John JOHNS was a pioneer of Parke County, was of Welsh stock, emigrated to the United States when a child, thence removing to Pennsylvania, thence to Ohio, where the major portion of the Johns family were born and read in the 1830s he removed to Indiana, thence to Brazil where he laid out a major part of that city; thence to Portland Mills, Parke County in 1854, where he operated a country store, his son, Jacob, being bookkeeper and clerk; thence to Mansfield where he died in 1862. Grandchildren and descendants of Grandfather John now living are: J. M. Johns, attorney of Rockville; J. R. Johns, member county tax board review, Bridgeton; Frank Johns, lumber dealer, Montezuma, Maria Brubeck, Bridgeton and Sarah McCutchan, Kentland, Indiana; Sam P. Johns, lumberman, Sedalia, Missouri; Stephen Johns, Hutchinson, Kansas; Emanuel Johns, Seattle, Washington and Robert Johns, Pana, Illinois. There is but one living child of John John, Isaac John of Sedan, Oklahoma now in his 90th year.  John Johns was a merchant, farmer and stock raiser of the pioneer days of times owning considerable property and then losing all in a live stock deal as the prices of stock had a wide range of values in pioneer days. At the time of his decease he had financial reverses and left a debt of $2000 for his son, Jacob to discharge which was done, before making a start for himself.  In war times, 61-64 Jacob Johns was associated with Samuel Strouse in supplying large contracts Mr. Strouse had with the US Government for stock and supplies for the armies and were close and intimate friends until death. - Historical Sketch of Parke County, Indiana, 1816-1916, Page 119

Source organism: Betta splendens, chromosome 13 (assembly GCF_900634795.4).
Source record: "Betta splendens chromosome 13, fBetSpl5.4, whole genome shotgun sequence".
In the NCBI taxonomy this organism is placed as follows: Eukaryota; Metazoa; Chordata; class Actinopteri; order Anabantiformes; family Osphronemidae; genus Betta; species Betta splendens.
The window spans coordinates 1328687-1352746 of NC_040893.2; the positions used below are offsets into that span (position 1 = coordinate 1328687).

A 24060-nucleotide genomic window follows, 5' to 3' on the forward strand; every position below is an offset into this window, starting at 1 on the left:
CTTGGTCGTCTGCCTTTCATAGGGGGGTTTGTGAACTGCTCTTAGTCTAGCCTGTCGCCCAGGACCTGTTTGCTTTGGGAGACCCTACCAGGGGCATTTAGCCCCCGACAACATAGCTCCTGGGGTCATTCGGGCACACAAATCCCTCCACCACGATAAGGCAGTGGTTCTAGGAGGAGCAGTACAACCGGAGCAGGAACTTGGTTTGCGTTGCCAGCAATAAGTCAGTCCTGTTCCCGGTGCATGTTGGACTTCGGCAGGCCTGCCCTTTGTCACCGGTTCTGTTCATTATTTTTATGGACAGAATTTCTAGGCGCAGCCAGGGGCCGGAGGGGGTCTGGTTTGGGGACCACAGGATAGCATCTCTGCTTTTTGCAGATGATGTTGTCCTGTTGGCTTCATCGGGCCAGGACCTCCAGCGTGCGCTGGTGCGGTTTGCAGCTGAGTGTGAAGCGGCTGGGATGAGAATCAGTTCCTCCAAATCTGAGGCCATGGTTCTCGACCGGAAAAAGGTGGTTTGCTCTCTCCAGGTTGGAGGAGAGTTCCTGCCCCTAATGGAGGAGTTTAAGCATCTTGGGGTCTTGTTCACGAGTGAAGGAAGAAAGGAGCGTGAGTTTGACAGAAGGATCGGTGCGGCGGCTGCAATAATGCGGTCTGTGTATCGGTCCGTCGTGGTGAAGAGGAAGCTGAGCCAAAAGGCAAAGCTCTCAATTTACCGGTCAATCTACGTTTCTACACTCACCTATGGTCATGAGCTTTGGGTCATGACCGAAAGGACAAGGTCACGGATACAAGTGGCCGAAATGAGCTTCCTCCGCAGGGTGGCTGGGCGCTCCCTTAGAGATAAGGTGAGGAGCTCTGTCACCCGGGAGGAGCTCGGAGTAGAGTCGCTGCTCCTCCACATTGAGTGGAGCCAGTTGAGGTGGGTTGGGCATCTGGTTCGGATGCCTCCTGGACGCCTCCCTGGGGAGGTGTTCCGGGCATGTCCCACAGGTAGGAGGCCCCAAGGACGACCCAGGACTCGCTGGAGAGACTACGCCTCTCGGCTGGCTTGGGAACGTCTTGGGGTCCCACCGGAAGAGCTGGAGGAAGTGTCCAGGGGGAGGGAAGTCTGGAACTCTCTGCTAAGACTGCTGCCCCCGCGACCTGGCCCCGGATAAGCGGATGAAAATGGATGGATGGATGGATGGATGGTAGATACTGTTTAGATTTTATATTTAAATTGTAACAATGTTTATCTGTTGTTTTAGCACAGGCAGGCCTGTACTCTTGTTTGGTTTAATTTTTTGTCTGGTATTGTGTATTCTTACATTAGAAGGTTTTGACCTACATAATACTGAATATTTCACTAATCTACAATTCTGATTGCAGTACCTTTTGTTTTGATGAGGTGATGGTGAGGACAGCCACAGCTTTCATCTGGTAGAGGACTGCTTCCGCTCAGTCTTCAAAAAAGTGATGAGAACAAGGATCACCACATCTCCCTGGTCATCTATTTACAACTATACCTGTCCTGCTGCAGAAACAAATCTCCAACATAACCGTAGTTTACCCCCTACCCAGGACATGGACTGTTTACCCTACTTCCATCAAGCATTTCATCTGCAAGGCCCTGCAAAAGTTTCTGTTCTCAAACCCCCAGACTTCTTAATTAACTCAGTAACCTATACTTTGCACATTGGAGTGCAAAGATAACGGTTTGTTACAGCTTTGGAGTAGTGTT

Joseph M. JOHNS, one of the members of the firm of Hensley & Johns was born in Parke County near Bridgeton in 1869.  He is the son of Jacob Johns who was a pioneer of the county, coming in 1834 from Preble County Ohio, where he was reared until 9 years of age. He is the son of John Johns, a native of the Keystone State, who emigrated to Ohio about the year 1809.  He served in the Revolutionary War. Returning home at the close of the war, he lived with his parents until his marriage to Miss MINTON of Pennsylvania.  To himself and wife was born a large family of children.  John Johns came to Indiana and located at Brazil, Clay County, where he lived and engaged in buying and selling stock for a number of years.  Then he moved to Parke County and settled at Portland Mills, where he again began his business, but, not being entirely satisfied with his progress, went to Mansfield, this county where he died about 1857. The father of our subject grew to manhood in Parke County and here married Miss Amanda RUTTER the daughter of a minister of the Methodist Episcopal church near Zanesville, Ohio.  After his marriage he located on a farm near Bridgeton and was engaged in stock raising. He was the father of 3 children, two of whom are still living; Joseph M, our subject and John R. who lives on a farm near Bridgeton. The father of our subject was in favor of the Republican party and a member of the Methodist Episcopal Church, working in that congregation until he was called by the messenger of Death, April 10, 1890.  His wife preceded him to rest 12 years.  Joseph M. Johns was reared on the old homestead near Bridgeton, receiving his early education in the public schools of the county.  After he had completed his studies there he attended the Friends' Academy at Bloomingdale, where he completed the course and then took a term at Bryant & Stratton's Commercial College.  After leaving school he commenced to read law under Puett & Hadley, afterwards pursuing his legal studies and was admitted to the Bar November 19, 1889.  At this turning point in his life he was taken as a partner of the firm of Puett & Adams, under the style of Puett, Adams & Johns.  Here he continued in his profession until he formed the connection with Mr. Hensley, as has been stated in the sketch of that gentleman elsewhere in this volume.  Mr. Johns was married to Miss Carrie Aydelott in 1892. This lady is the daughter of John & Cynthia A. Aydelott, who are retired residents of this city. Politically, Mr. Johns of this sketch is associated with the Republican party, in which he has always taken an active part.  He is also a member of the Methodist Church of this place in which he not only helps financially but also by his influence.  he is a Notary Public, as is also his partner. The firm of Hensley & Johns is one widely known, as they are men of genuine public spirit, who generously aid all movements in any way calculated to advance the interests of township or county. - Portrait & Biographical Record of Montgomery, Parke & Fountain Counties, Indiana.  Chicago: Chapman Brothers, 1893, Page 207